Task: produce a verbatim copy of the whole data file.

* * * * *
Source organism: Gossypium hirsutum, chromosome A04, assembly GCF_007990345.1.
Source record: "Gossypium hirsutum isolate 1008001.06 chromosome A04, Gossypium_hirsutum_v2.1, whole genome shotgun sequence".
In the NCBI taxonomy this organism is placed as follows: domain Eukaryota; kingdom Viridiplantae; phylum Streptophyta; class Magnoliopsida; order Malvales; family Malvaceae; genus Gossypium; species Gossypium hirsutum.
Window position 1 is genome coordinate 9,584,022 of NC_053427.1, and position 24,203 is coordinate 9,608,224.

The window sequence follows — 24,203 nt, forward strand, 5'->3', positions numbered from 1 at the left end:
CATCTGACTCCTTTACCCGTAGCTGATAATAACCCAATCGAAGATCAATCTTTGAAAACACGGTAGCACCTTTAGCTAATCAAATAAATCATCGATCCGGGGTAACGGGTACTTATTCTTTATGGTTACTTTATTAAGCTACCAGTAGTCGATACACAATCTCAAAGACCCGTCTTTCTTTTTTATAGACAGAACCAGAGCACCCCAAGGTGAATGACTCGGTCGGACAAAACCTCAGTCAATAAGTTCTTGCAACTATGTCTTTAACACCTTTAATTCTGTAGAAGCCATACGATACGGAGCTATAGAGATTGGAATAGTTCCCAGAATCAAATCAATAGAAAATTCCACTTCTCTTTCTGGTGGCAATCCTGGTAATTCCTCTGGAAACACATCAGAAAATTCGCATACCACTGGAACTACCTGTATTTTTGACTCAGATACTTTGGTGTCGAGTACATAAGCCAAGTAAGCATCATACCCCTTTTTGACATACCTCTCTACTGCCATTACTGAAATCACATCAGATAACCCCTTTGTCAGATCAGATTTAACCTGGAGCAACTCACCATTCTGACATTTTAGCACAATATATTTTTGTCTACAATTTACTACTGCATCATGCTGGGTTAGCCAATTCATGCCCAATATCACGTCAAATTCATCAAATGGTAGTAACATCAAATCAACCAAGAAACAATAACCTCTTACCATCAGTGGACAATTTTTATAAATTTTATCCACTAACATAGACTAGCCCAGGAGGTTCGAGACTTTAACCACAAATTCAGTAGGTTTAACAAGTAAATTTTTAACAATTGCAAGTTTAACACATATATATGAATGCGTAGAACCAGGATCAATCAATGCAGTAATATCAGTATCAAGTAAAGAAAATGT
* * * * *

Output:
Source organism: Gossypium hirsutum, chromosome A04, assembly GCF_007990345.1.
Source record: "Gossypium hirsutum isolate 1008001.06 chromosome A04, Gossypium_hirsutum_v2.1, whole genome shotgun sequence".
In the NCBI taxonomy this organism is placed as follows: domain Eukaryota; kingdom Viridiplantae; phylum Streptophyta; class Magnoliopsida; order Malvales; family Malvaceae; genus Gossypium; species Gossypium hirsutum.
Window position 1 is genome coordinate 9,584,022 of NC_053427.1, and position 24,203 is coordinate 9,608,224.

The window sequence follows — 24,203 nt, forward strand, 5'->3', positions numbered from 1 at the left end:
CATCTGACTCCTTTACCCGTAGCTGATAATAACCCAATCGAAGATCAATCTTTGAAAACACGGTAGCACCTTTAGCTAATCAAATAAATCATCGATCCGGGGTAACGGGTACTTATTCTTTATGGTTACTTTATTAAGCTACCAGTAGTCGATACACAATCTCAAAGACCCGTCTTTCTTTTTTATAGACAGAACCAGAGCACCCCAAGGTGAATGACTCGGTCGGACAAAACCTCAGTCAATAAGTTCTTGCAACTATGTCTTTAACACCTTTAATTCTGTAGAAGCCATACGATACGGAGCTATAGAGATTGGAATAGTTCCCAGAATCAAATCAATAGAAAATTCCACTTCTCTTTCTGGTGGCAATCCTGGTAATTCCTCTGGAAACACATCAGAAAATTCGCATACCACTGGAACTACCTGTATTTTTGACTCAGATACTTTGGTGTCGAGTACATAAGCCAAGTAAGCATCATACCCCTTTTTGACATACCTCTCTACTGCCATTACTGAAATCACATCAGATAACCCCTTTGTCAGATCAGATTTAACCTGGAGCAACTCACCATTCTGACATTTTAGCACAATATATTTTTGTCTACAATTTACTACTGCATCATGCTGGGTTAGCCAATTCATGCCCAATATCACGTCAAATTCATCAAATGGTAGTAACATCAAATCAACCAAGAAACAATAACCTCTTACCATCAGTGGACAATTTTTATAAATTTTATCCACTAACATAGACTAGCCCAGGAGGTTCGAGACTTTAACCACAAATTCAGTAGGTTTAACAAGTAAATTTTTAACAATTGCAAGTTTAACACATATATATGAATGCGTAGAACCAGGATCAATCAATGCAGTAATATCAGTATCAAGTAAAGAAAATGT